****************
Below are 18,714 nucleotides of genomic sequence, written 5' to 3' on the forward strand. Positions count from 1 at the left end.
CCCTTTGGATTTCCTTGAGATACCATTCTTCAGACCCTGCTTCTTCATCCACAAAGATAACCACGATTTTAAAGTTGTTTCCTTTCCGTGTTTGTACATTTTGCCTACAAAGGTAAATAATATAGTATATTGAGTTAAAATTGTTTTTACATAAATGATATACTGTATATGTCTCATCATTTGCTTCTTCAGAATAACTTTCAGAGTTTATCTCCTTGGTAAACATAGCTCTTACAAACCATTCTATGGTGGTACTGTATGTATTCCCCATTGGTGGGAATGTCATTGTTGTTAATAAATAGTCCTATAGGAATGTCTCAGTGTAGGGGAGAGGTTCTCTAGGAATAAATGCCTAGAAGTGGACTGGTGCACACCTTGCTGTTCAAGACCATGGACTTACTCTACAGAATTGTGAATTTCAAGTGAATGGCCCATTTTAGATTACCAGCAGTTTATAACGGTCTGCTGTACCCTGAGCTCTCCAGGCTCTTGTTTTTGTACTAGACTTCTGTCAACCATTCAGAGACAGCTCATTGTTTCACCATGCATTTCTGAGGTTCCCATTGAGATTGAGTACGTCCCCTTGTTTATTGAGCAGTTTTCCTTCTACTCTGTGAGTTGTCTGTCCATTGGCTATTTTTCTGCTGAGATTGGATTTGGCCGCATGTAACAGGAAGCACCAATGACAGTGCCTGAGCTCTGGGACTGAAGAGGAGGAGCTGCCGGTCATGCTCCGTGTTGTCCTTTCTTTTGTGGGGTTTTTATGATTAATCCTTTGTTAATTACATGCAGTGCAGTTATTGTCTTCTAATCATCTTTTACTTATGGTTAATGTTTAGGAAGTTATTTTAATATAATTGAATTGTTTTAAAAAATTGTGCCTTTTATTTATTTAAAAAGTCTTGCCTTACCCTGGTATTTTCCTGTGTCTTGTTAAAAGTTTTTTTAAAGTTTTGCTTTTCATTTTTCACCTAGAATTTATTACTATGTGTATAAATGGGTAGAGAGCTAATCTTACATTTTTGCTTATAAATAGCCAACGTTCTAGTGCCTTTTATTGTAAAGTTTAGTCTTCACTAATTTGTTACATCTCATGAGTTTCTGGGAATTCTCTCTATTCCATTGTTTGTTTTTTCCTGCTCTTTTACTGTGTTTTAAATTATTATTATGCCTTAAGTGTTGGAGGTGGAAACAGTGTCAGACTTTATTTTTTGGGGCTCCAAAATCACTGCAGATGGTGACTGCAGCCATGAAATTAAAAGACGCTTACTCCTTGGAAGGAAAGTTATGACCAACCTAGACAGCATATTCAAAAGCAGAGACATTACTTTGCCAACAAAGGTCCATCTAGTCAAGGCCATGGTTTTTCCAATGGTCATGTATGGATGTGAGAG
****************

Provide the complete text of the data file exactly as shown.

Below are 18,714 nucleotides of genomic sequence, written 5' to 3' on the forward strand. Positions count from 1 at the left end.
CCCTTTGGATTTCCTTGAGATACCATTCTTCAGACCCTGCTTCTTCATCCACAAAGATAACCACGATTTTAAAGTTGTTTCCTTTCCGTGTTTGTACATTTTGCCTACAAAGGTAAATAATATAGTATATTGAGTTAAAATTGTTTTTACATAAATGATATACTGTATATGTCTCATCATTTGCTTCTTCAGAATAACTTTCAGAGTTTATCTCCTTGGTAAACATAGCTCTTACAAACCATTCTATGGTGGTACTGTATGTATTCCCCATTGGTGGGAATGTCATTGTTGTTAATAAATAGTCCTATAGGAATGTCTCAGTGTAGGGGAGAGGTTCTCTAGGAATAAATGCCTAGAAGTGGACTGGTGCACACCTTGCTGTTCAAGACCATGGACTTACTCTACAGAATTGTGAATTTCAAGTGAATGGCCCATTTTAGATTACCAGCAGTTTATAACGGTCTGCTGTACCCTGAGCTCTCCAGGCTCTTGTTTTTGTACTAGACTTCTGTCAACCATTCAGAGACAGCTCATTGTTTCACCATGCATTTCTGAGGTTCCCATTGAGATTGAGTACGTCCCCTTGTTTATTGAGCAGTTTTCCTTCTACTCTGTGAGTTGTCTGTCCATTGGCTATTTTTCTGCTGAGATTGGATTTGGCCGCATGTAACAGGAAGCACCAATGACAGTGCCTGAGCTCTGGGACTGAAGAGGAGGAGCTGCCGGTCATGCTCCGTGTTGTCCTTTCTTTTGTGGGGTTTTTATGATTAATCCTTTGTTAATTACATGCAGTGCAGTTATTGTCTTCTAATCATCTTTTACTTATGGTTAATGTTTAGGAAGTTATTTTAATATAATTGAATTGTTTTAAAAAATTGTGCCTTTTATTTATTTAAAAAGTCTTGCCTTACCCTGGTATTTTCCTGTGTCTTGTTAAAAGTTTTTTTAAAGTTTTGCTTTTCATTTTTCACCTAGAATTTATTACTATGTGTATAAATGGGTAGAGAGCTAATCTTACATTTTTGCTTATAAATAGCCAACGTTCTAGTGCCTTTTATTGTAAAGTTTAGTCTTCACTAATTTGTTACATCTCATGAGTTTCTGGGAATTCTCTCTATTCCATTGTTTGTTTTTTCCTGCTCTTTTACTGTGTTTTAAATTATTATTATGCCTTAAGTGTTGGAGGTGGAAACAGTGTCAGACTTTATTTTTTGGGGCTCCAAAATCACTGCAGATGGTGACTGCAGCCATGAAATTAAAAGACGCTTACTCCTTGGAAGGAAAGTTATGACCAACCTAGACAGCATATTCAAAAGCAGAGACATTACTTTGCCAACAAAGGTCCATCTAGTCAAGGCCATGGTTTTTCCAATGGTCATGTATGGATGTGAGAG